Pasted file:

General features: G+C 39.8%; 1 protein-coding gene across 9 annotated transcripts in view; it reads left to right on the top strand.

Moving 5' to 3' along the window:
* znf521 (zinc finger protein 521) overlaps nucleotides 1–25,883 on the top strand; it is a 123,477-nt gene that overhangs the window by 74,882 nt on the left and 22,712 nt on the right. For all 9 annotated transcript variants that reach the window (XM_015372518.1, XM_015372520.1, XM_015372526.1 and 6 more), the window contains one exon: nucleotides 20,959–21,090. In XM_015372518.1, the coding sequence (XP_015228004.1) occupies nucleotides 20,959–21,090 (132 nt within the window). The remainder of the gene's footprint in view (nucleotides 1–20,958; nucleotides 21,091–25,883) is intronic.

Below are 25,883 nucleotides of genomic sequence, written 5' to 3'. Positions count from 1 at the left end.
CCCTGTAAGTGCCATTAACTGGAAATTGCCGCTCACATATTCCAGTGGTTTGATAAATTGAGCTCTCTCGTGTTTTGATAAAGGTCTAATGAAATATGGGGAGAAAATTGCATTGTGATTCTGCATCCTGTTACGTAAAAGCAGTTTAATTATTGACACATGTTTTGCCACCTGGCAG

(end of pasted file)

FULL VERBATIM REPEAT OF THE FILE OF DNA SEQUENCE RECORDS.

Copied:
General features: G+C 39.8%; 1 protein-coding gene across 9 annotated transcripts in view; it reads left to right on the top strand.

Moving 5' to 3' along the window:
* znf521 (zinc finger protein 521) overlaps nucleotides 1–25,883 on the top strand; it is a 123,477-nt gene that overhangs the window by 74,882 nt on the left and 22,712 nt on the right. For all 9 annotated transcript variants that reach the window (XM_015372518.1, XM_015372520.1, XM_015372526.1 and 6 more), the window contains one exon: nucleotides 20,959–21,090. In XM_015372518.1, the coding sequence (XP_015228004.1) occupies nucleotides 20,959–21,090 (132 nt within the window). The remainder of the gene's footprint in view (nucleotides 1–20,958; nucleotides 21,091–25,883) is intronic.

Below are 25,883 nucleotides of genomic sequence, written 5' to 3'. Positions count from 1 at the left end.
CCCTGTAAGTGCCATTAACTGGAAATTGCCGCTCACATATTCCAGTGGTTTGATAAATTGAGCTCTCTCGTGTTTTGATAAAGGTCTAATGAAATATGGGGAGAAAATTGCATTGTGATTCTGCATCCTGTTACGTAAAAGCAGTTTAATTATTGACACATGTTTTGCCACCTGGCAG